Research Expertise and Interest
social welfare, race/ethnicity, HIV prevention, social behavior
A leading expert on social work practice within the Latino community, Dr. Kurt Organista's research focuses on psychosocial problems within the Chicano and Latino communities, acculturation and adjustment of ethnic minorities to American societies, minority mental health, cognitive behavioral therapy, depression in Latinos and HIV prevention with Mexican migrant laborers/Latinos. He holds the Harry and Riva Specht Chair for Publicly Supported Social Services.
Dr. Organista's book, HIV Prevention with Latinos: Theory, Research and Practice, is the first-ever collection of texts written by leading authorities on the topic of HIV prevention among diverse Latino populations. It attempts to respond to the diminishing returns of the behavioral model of HIV risk by deconstructing the many social ecological contexts of risk within the Latino experience. He is also served as the principal investigator for a National Institutes of Health (NIH)/National Institute on Alcohol Abuse Alcoholism (NIAAA)-funded project that seeks to developing and test a structural-environmental model of HIV risk and prevention for migrant day laborers in San Francisco and Berkeley (2010 to 2015).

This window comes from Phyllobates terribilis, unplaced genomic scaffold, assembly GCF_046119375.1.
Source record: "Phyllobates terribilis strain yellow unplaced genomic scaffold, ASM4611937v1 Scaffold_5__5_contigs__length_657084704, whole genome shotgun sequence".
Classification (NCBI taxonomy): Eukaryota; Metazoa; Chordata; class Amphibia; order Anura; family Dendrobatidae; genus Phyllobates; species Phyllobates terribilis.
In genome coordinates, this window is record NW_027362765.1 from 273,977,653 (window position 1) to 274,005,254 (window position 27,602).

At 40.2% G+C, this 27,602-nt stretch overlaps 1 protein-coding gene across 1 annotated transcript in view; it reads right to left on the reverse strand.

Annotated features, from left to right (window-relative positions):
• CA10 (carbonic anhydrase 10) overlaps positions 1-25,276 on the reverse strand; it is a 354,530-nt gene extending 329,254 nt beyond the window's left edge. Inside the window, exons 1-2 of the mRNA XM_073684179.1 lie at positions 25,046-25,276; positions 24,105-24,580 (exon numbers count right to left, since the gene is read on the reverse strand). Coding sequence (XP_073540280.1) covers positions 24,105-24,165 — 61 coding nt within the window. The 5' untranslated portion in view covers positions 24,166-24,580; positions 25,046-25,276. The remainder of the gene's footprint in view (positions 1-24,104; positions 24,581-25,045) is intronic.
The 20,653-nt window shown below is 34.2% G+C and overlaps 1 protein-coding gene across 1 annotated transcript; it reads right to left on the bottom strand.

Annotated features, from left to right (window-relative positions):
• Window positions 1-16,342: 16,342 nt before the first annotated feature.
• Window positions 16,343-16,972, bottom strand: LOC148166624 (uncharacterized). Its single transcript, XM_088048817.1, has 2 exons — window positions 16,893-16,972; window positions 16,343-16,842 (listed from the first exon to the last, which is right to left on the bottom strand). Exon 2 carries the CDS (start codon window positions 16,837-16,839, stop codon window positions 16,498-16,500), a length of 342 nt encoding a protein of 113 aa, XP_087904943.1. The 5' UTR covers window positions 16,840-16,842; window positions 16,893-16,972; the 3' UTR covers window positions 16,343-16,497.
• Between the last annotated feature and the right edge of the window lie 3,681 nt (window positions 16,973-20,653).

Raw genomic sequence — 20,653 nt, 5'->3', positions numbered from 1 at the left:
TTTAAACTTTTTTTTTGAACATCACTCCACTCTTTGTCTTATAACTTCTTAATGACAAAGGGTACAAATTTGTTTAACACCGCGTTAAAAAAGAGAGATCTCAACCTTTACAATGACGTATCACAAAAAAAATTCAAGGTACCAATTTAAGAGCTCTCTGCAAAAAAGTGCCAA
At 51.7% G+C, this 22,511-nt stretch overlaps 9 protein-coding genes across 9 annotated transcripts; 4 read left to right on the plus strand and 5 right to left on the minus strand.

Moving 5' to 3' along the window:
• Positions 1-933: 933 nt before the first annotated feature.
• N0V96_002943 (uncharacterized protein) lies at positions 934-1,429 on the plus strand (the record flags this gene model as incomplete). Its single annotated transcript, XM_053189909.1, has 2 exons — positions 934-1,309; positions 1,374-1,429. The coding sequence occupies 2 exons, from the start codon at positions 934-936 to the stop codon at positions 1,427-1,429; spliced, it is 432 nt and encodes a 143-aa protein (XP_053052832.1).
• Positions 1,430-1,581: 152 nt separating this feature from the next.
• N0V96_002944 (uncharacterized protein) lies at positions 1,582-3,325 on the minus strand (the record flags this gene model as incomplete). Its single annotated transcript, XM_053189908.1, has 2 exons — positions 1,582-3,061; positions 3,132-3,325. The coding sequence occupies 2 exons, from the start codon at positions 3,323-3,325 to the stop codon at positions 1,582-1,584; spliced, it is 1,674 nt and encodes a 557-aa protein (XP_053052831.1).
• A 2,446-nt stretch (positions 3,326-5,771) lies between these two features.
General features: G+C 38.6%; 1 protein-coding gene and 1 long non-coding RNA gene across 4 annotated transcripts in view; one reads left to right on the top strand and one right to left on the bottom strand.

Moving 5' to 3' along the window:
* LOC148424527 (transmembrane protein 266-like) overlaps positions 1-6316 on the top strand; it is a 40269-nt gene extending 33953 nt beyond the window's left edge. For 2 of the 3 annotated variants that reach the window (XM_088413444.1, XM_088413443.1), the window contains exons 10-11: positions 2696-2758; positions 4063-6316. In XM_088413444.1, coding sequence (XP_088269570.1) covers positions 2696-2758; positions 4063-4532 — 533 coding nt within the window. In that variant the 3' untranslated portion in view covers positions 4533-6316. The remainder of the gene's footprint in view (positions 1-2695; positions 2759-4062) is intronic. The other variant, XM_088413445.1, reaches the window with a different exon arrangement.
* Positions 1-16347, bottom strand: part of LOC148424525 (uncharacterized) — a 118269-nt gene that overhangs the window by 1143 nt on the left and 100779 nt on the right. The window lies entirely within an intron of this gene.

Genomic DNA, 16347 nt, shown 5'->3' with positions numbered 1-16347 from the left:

Dr. Organista currently teaches courses on social problems and psychopathology, stress and coping and social work practice with Latinx populations. social problems and psychopathology in our MSW program, and the American Cultures course, Race and ethnic relations and social welfare in the United States, as well as the Honors Thesis seminar for undergraduate majors in social welfare.